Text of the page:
The Czech Republic has the highest per capita beer consumption in the world. More than a college campus of homecoming weekend. That amount is 160 liters per year, while the US languishes at 76 liters. That is one bottle of beer per day for every man, woman, and child!!!! But be careful, as beer can come anywhere from 6% to 19%, as determined by the amount of malt extract used in the brewing process.
The beer of choice here is a pale lager of the pilsner type, with a typical transparent golden color, light flavor and lots of foam. Sounds, looks, and taste similar to ours in the U.S. Beer was made here as far back as 993 at Breznov Monastery in Prague. Brewing was done primarily in monasteries, since the Czech Republic was under a 250 year ban on nonmonastic brewing, ultimately lifted in 1250.
Once the ban was lifted, breweries were granted the right to brew beer for the first time outside of monasteries. The cities of Ceske Budejovice in 1265, Plzen in 1290, and Svitavy in 1256 were some of the first cities to be granted the right to brew some of the first beer in the Czech Republic.
The first beer brewed here was known a bile pivo or “white beer”. Incidentally, beer is also called pivo in Russia. According to Beer Prague:
The origin of pilsner beer here can be traced to 1842 in the city of Pilsen, though the ingredients are different than what is used today. Hops have been grown here since the 12th century. Most towns have at least one brewery, though breweries began consolidating in the 20th century. And wheat beers disappeared. About 97% of the beer made here is pilsner, light and bottom fermented.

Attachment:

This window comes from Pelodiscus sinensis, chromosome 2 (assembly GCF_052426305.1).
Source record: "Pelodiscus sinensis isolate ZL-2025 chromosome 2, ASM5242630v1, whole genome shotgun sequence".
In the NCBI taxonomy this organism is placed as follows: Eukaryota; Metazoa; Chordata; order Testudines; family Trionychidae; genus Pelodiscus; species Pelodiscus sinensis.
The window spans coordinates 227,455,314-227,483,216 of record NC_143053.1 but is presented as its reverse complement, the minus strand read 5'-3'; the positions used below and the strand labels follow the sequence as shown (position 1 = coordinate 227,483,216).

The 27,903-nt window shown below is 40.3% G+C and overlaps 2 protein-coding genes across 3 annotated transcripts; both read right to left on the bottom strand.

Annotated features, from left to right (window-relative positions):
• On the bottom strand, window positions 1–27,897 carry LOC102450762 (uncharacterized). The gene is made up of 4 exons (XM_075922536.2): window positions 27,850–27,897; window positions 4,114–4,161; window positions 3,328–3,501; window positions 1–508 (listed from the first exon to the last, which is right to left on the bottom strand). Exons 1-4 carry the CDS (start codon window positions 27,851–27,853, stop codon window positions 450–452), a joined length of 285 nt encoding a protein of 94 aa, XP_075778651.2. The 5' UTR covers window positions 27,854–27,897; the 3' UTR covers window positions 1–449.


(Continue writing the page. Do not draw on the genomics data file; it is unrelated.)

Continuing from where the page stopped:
But with the onset of communism in 1948, many breweries closed. Those who survived made just two beers, pale or dark lager. The dirty pinkos limited the Czechs to these two types of beer for the next 40 years!! But on the plus side, this forced the breweries to preserve old fashioned techniques for brewing and malting, which disappeared in other parts of Europe.
But the mighty rise of capitalism also help reintroduce smaller pubs and breweries. Fortunately for us, these breweries began to experiment with brewing techniques, flavors, and even renewing wheat beer production. Now, more than 250 breweries (20 in Prague alone) maintain the long history of beer production despite the setbacks and restraints. They now produce some of the world’s best beer, leaving us to understand why the Czechs are the number one consumer of beer per capita in the world.
Some other tidbits of information follow. Beer is best consumed at a temperature between 7 to 10 degrees C., achievable by the 7th step down the cellar. Always use a beer coaster, and place it down before the server brings your beer. And it is well known that beer is cheaper than water here!
No problem, as soon as we sat down, the waiters says two beers? Were we that obvious???